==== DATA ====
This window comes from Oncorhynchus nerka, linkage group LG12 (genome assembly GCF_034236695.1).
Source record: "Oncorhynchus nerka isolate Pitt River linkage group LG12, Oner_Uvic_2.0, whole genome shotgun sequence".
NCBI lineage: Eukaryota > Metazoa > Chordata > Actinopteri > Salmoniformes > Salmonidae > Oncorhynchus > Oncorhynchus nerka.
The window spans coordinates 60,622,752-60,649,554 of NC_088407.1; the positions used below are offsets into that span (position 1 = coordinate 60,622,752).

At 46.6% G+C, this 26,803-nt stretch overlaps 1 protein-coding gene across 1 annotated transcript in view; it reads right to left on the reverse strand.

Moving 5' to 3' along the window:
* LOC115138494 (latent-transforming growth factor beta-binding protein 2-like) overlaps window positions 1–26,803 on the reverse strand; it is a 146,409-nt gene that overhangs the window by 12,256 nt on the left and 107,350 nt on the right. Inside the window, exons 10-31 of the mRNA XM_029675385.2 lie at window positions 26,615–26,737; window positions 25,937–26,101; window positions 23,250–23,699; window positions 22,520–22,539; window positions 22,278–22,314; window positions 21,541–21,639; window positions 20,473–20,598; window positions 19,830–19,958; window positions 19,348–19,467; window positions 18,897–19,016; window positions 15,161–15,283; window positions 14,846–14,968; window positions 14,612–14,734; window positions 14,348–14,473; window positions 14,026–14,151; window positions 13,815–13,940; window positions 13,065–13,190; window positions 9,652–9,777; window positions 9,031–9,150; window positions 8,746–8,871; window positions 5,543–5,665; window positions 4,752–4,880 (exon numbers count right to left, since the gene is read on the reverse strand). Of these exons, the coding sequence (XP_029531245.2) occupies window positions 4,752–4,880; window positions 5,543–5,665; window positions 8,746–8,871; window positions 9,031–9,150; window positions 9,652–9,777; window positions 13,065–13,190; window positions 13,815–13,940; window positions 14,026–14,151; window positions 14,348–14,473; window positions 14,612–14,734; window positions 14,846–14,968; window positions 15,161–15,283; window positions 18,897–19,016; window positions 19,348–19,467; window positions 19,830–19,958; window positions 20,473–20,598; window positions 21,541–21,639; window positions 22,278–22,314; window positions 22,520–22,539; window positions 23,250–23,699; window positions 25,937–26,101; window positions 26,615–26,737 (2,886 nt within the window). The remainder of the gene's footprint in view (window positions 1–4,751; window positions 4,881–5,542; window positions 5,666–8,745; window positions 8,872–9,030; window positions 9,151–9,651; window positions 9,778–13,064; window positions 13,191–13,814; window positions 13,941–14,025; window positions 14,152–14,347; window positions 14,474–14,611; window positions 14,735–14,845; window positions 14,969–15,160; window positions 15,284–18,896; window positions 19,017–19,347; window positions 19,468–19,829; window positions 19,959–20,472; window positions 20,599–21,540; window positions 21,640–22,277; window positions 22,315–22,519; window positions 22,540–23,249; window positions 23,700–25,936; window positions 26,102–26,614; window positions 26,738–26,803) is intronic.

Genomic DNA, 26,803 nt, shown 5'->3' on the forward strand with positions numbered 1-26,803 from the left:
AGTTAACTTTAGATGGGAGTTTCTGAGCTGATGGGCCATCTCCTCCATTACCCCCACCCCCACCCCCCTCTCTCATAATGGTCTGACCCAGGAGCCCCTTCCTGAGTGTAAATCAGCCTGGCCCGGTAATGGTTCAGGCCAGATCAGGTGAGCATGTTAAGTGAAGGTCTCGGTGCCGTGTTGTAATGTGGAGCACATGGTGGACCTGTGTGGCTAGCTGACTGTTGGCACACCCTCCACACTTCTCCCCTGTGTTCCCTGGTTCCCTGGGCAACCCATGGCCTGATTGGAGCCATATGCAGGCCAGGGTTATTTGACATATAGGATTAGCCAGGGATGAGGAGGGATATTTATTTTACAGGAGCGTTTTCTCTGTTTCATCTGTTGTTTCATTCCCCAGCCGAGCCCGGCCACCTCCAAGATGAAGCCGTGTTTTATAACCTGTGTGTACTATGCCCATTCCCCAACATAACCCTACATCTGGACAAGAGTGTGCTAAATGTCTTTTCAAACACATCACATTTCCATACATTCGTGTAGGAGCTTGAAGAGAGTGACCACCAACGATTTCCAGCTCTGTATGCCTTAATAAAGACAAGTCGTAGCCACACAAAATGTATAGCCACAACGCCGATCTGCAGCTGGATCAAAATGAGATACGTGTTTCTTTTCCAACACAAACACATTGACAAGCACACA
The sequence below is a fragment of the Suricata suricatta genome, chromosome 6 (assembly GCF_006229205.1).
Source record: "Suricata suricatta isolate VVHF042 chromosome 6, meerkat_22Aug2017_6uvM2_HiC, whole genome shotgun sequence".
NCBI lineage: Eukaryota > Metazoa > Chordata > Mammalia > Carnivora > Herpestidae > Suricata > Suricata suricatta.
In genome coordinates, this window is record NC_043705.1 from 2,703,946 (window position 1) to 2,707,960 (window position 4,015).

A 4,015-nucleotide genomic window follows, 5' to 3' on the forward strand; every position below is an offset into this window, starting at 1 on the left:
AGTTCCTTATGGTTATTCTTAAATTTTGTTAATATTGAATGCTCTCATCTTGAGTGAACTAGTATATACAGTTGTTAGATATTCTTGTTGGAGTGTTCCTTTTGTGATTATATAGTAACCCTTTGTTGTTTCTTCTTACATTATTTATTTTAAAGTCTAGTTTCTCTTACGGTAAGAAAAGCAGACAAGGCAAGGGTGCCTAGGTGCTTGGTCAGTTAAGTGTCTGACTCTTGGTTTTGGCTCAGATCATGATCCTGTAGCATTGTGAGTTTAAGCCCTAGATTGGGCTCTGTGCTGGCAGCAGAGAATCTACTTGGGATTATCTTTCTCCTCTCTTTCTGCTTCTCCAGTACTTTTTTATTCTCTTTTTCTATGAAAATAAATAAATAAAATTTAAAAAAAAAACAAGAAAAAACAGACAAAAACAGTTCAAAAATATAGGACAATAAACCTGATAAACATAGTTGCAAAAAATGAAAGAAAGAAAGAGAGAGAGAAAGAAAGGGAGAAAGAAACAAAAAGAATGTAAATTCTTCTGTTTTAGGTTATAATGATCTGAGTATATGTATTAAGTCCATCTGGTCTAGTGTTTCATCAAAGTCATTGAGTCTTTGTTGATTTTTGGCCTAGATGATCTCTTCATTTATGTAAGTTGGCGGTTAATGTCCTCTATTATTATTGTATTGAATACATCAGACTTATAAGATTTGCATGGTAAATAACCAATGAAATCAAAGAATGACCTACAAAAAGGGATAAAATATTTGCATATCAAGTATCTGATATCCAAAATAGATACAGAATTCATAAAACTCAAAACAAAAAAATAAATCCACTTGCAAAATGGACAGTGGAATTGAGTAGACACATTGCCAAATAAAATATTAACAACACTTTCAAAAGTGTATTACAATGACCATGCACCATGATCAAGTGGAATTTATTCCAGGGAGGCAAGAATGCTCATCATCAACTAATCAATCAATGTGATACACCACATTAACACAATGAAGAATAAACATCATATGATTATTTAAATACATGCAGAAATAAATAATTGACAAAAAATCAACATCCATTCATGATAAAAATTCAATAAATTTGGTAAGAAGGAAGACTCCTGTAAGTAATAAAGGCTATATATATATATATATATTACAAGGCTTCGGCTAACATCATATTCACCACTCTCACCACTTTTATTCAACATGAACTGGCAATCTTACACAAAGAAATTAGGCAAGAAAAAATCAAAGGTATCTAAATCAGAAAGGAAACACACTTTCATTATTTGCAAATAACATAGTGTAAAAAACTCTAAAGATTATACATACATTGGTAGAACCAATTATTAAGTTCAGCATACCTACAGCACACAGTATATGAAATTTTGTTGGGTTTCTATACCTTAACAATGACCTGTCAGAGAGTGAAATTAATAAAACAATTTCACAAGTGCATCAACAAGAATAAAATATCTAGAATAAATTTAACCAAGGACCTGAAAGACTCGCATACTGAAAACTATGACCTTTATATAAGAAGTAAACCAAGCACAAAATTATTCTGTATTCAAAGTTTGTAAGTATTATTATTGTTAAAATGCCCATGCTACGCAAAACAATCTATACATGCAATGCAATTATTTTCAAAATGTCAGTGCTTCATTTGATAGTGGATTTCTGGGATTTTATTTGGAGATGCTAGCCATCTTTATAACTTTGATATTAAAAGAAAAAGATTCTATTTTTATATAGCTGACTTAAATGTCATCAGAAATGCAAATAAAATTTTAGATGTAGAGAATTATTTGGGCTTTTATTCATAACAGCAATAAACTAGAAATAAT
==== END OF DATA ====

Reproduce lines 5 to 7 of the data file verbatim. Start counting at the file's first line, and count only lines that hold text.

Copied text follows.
At 46.6% G+C, this 26,803-nt stretch overlaps 1 protein-coding gene across 1 annotated transcript in view; it reads right to left on the reverse strand.

Moving 5' to 3' along the window:
* LOC115138494 (latent-transforming growth factor beta-binding protein 2-like) overlaps window positions 1–26,803 on the reverse strand; it is a 146,409-nt gene that overhangs the window by 12,256 nt on the left and 107,350 nt on the right. Inside the window, exons 10-31 of the mRNA XM_029675385.2 lie at window positions 26,615–26,737; window positions 25,937–26,101; window positions 23,250–23,699; window positions 22,520–22,539; window positions 22,278–22,314; window positions 21,541–21,639; window positions 20,473–20,598; window positions 19,830–19,958; window positions 19,348–19,467; window positions 18,897–19,016; window positions 15,161–15,283; window positions 14,846–14,968; window positions 14,612–14,734; window positions 14,348–14,473; window positions 14,026–14,151; window positions 13,815–13,940; window positions 13,065–13,190; window positions 9,652–9,777; window positions 9,031–9,150; window positions 8,746–8,871; window positions 5,543–5,665; window positions 4,752–4,880 (exon numbers count right to left, since the gene is read on the reverse strand). Of these exons, the coding sequence (XP_029531245.2) occupies window positions 4,752–4,880; window positions 5,543–5,665; window positions 8,746–8,871; window positions 9,031–9,150; window positions 9,652–9,777; window positions 13,065–13,190; window positions 13,815–13,940; window positions 14,026–14,151; window positions 14,348–14,473; window positions 14,612–14,734; window positions 14,846–14,968; window positions 15,161–15,283; window positions 18,897–19,016; window positions 19,348–19,467; window positions 19,830–19,958; window positions 20,473–20,598; window positions 21,541–21,639; window positions 22,278–22,314; window positions 22,520–22,539; window positions 23,250–23,699; window positions 25,937–26,101; window positions 26,615–26,737 (2,886 nt within the window). The remainder of the gene's footprint in view (window positions 1–4,751; window positions 4,881–5,542; window positions 5,666–8,745; window positions 8,872–9,030; window positions 9,151–9,651; window positions 9,778–13,064; window positions 13,191–13,814; window positions 13,941–14,025; window positions 14,152–14,347; window positions 14,474–14,611; window positions 14,735–14,845; window positions 14,969–15,160; window positions 15,284–18,896; window positions 19,017–19,347; window positions 19,468–19,829; window positions 19,959–20,472; window positions 20,599–21,540; window positions 21,640–22,277; window positions 22,315–22,519; window positions 22,540–23,249; window positions 23,700–25,936; window positions 26,102–26,614; window positions 26,738–26,803) is intronic.